Page:Kwaidan; Stories and Studies of Strange Things - Hearn - 1904.djvu/153

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as a free gift;—she belongs to you: therefore it is not necessary to ask our leave to take her away. Already she has told us that she hopes to accompany you, and to remain your servant so long as you may be willing to endure her presence. We are only too happy to know that you deign to accept her; and we pray that you will not trouble yourself on our account. In this place we could not provide her with proper clothing,—much less with a dowry. Moreover, being old, we should in any event have to separate from her before long. Therefore it is very fortunate that you should be willing to take her with you now."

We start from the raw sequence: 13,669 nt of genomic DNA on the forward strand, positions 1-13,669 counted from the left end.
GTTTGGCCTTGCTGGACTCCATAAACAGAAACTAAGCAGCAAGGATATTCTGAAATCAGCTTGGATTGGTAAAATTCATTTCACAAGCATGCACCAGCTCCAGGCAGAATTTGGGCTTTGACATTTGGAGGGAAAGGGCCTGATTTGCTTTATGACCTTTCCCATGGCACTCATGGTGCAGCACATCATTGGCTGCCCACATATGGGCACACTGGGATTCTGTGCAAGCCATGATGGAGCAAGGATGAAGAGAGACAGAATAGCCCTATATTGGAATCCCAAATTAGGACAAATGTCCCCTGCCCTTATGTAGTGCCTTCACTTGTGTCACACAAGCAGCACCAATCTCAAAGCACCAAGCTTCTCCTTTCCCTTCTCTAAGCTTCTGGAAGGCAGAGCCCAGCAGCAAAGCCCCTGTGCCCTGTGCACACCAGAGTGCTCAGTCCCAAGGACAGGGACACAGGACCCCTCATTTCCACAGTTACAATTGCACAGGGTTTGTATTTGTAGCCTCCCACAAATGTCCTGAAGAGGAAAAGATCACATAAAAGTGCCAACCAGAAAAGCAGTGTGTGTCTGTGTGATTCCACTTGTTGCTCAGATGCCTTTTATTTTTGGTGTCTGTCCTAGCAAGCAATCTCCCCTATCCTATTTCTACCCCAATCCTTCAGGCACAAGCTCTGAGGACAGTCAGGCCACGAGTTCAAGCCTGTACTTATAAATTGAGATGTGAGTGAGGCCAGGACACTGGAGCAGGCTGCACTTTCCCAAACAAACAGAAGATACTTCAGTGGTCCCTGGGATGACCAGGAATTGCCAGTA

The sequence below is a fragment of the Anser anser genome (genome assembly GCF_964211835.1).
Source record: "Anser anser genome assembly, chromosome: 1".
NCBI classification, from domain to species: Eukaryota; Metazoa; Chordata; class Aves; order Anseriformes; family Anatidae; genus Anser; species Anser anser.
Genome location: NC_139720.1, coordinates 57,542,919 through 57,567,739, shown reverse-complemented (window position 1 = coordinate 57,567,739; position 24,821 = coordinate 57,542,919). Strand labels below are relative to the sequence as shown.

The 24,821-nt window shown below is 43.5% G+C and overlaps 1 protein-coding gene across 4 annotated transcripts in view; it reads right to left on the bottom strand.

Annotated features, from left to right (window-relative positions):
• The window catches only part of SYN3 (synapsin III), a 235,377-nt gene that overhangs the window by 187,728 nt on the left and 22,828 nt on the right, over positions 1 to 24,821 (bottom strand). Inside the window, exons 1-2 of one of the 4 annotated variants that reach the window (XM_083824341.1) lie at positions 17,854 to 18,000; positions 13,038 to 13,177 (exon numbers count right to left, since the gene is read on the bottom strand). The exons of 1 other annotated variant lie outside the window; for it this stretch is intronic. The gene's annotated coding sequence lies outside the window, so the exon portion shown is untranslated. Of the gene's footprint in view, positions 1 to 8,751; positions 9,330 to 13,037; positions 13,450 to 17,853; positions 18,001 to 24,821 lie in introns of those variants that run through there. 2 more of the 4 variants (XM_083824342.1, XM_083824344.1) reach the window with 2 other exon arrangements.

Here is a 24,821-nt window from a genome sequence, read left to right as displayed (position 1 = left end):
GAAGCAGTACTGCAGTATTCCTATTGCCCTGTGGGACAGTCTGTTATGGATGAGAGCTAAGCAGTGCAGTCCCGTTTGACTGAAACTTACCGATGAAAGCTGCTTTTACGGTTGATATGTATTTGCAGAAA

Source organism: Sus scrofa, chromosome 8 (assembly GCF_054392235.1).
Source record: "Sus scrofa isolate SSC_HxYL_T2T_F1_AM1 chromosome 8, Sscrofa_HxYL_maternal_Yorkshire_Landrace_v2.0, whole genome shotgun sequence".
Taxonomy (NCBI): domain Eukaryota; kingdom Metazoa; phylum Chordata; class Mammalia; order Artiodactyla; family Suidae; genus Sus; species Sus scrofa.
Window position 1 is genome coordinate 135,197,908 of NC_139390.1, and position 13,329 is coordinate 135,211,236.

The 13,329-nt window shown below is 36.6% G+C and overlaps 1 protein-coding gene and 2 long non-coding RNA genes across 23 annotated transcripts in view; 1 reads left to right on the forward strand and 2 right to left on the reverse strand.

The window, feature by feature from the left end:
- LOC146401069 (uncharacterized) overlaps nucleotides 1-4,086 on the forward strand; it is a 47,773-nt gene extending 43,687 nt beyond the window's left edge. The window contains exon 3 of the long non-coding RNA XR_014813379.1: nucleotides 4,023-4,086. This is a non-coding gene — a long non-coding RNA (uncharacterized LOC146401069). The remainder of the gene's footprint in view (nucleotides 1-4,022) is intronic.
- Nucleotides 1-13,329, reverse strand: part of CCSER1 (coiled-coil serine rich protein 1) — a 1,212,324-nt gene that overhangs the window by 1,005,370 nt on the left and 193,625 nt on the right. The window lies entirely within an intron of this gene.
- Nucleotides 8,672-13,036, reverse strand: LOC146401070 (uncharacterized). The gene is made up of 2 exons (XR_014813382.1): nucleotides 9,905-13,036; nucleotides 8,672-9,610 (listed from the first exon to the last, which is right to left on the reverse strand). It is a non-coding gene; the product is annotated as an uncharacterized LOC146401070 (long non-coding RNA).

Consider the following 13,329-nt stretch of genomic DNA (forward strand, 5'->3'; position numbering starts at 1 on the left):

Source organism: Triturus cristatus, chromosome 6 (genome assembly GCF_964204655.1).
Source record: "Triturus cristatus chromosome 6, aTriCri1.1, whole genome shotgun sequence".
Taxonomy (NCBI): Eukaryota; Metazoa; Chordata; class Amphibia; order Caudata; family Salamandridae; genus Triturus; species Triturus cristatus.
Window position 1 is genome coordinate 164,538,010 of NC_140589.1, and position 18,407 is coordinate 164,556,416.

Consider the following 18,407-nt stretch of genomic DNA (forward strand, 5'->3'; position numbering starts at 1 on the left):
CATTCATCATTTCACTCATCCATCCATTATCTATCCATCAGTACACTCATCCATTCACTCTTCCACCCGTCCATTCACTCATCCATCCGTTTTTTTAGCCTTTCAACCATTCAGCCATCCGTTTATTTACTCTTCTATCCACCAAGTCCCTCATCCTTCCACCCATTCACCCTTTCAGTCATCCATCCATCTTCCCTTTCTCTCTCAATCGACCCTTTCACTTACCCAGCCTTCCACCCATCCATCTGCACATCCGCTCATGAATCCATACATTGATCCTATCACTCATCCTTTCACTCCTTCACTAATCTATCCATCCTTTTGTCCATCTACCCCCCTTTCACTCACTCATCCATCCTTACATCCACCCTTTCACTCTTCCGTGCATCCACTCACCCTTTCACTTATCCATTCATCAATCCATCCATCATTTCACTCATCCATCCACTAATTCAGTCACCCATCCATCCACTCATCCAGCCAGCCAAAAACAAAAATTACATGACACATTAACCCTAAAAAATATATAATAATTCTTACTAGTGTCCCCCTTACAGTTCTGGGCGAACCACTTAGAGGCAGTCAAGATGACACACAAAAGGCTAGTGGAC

It was in vain that Tomotada tried to persuade the old people to accept a present: he found that they cared nothing for money. But he saw that they were really anxious to trust their daughter's fate to his hands; and he therefore decided to take her with him. So he placed her upon his horse, and bade the old folks farewell for the time being, with many sincere expressions of gratitude.

" Honored Sir," the father made answer, " it is we, and not you, who have reason for gratitude. We are sure that you will be kind to our girl; and we have no fears for her sake." …

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